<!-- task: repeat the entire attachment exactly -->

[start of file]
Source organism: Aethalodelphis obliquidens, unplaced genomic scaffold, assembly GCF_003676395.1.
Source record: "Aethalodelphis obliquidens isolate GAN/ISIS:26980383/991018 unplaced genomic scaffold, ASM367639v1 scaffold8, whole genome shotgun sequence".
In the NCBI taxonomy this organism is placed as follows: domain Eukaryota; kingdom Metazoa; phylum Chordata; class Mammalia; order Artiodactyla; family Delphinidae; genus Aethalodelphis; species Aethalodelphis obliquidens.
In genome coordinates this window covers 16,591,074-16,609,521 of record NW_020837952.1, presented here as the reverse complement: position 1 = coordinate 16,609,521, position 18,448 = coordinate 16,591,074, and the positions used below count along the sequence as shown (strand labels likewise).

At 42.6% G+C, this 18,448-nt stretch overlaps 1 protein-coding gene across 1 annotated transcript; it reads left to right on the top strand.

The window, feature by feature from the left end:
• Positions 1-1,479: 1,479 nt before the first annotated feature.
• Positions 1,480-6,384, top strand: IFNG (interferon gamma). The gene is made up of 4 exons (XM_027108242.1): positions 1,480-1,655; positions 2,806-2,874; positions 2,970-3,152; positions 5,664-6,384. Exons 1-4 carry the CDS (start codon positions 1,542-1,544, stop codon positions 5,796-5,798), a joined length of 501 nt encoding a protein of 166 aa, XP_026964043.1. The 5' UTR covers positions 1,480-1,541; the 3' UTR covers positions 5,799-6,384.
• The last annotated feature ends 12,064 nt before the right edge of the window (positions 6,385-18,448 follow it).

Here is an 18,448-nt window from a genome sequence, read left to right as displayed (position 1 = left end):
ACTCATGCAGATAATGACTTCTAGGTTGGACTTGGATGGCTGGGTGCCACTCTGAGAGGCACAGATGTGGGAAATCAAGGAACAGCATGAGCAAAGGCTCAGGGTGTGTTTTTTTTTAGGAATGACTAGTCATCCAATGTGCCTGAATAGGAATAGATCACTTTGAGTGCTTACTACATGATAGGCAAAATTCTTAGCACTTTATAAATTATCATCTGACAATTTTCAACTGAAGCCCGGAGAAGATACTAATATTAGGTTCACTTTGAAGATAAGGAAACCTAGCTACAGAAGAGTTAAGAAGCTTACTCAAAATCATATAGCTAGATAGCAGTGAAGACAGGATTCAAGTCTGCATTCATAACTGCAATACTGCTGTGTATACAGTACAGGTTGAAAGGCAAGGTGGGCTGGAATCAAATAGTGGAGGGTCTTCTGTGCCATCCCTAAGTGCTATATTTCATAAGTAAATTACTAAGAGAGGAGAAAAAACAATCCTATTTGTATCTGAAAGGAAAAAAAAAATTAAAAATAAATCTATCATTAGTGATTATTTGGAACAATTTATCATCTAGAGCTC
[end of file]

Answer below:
Source organism: Aethalodelphis obliquidens, unplaced genomic scaffold, assembly GCF_003676395.1.
Source record: "Aethalodelphis obliquidens isolate GAN/ISIS:26980383/991018 unplaced genomic scaffold, ASM367639v1 scaffold8, whole genome shotgun sequence".
In the NCBI taxonomy this organism is placed as follows: domain Eukaryota; kingdom Metazoa; phylum Chordata; class Mammalia; order Artiodactyla; family Delphinidae; genus Aethalodelphis; species Aethalodelphis obliquidens.
In genome coordinates this window covers 16,591,074-16,609,521 of record NW_020837952.1, presented here as the reverse complement: position 1 = coordinate 16,609,521, position 18,448 = coordinate 16,591,074, and the positions used below count along the sequence as shown (strand labels likewise).

At 42.6% G+C, this 18,448-nt stretch overlaps 1 protein-coding gene across 1 annotated transcript; it reads left to right on the top strand.

The window, feature by feature from the left end:
• Positions 1-1,479: 1,479 nt before the first annotated feature.
• Positions 1,480-6,384, top strand: IFNG (interferon gamma). The gene is made up of 4 exons (XM_027108242.1): positions 1,480-1,655; positions 2,806-2,874; positions 2,970-3,152; positions 5,664-6,384. Exons 1-4 carry the CDS (start codon positions 1,542-1,544, stop codon positions 5,796-5,798), a joined length of 501 nt encoding a protein of 166 aa, XP_026964043.1. The 5' UTR covers positions 1,480-1,541; the 3' UTR covers positions 5,799-6,384.
• The last annotated feature ends 12,064 nt before the right edge of the window (positions 6,385-18,448 follow it).

Here is an 18,448-nt window from a genome sequence, read left to right as displayed (position 1 = left end):
ACTCATGCAGATAATGACTTCTAGGTTGGACTTGGATGGCTGGGTGCCACTCTGAGAGGCACAGATGTGGGAAATCAAGGAACAGCATGAGCAAAGGCTCAGGGTGTGTTTTTTTTTAGGAATGACTAGTCATCCAATGTGCCTGAATAGGAATAGATCACTTTGAGTGCTTACTACATGATAGGCAAAATTCTTAGCACTTTATAAATTATCATCTGACAATTTTCAACTGAAGCCCGGAGAAGATACTAATATTAGGTTCACTTTGAAGATAAGGAAACCTAGCTACAGAAGAGTTAAGAAGCTTACTCAAAATCATATAGCTAGATAGCAGTGAAGACAGGATTCAAGTCTGCATTCATAACTGCAATACTGCTGTGTATACAGTACAGGTTGAAAGGCAAGGTGGGCTGGAATCAAATAGTGGAGGGTCTTCTGTGCCATCCCTAAGTGCTATATTTCATAAGTAAATTACTAAGAGAGGAGAAAAAACAATCCTATTTGTATCTGAAAGGAAAAAAAAAATTAAAAATAAATCTATCATTAGTGATTATTTGGAACAATTTATCATCTAGAGCTC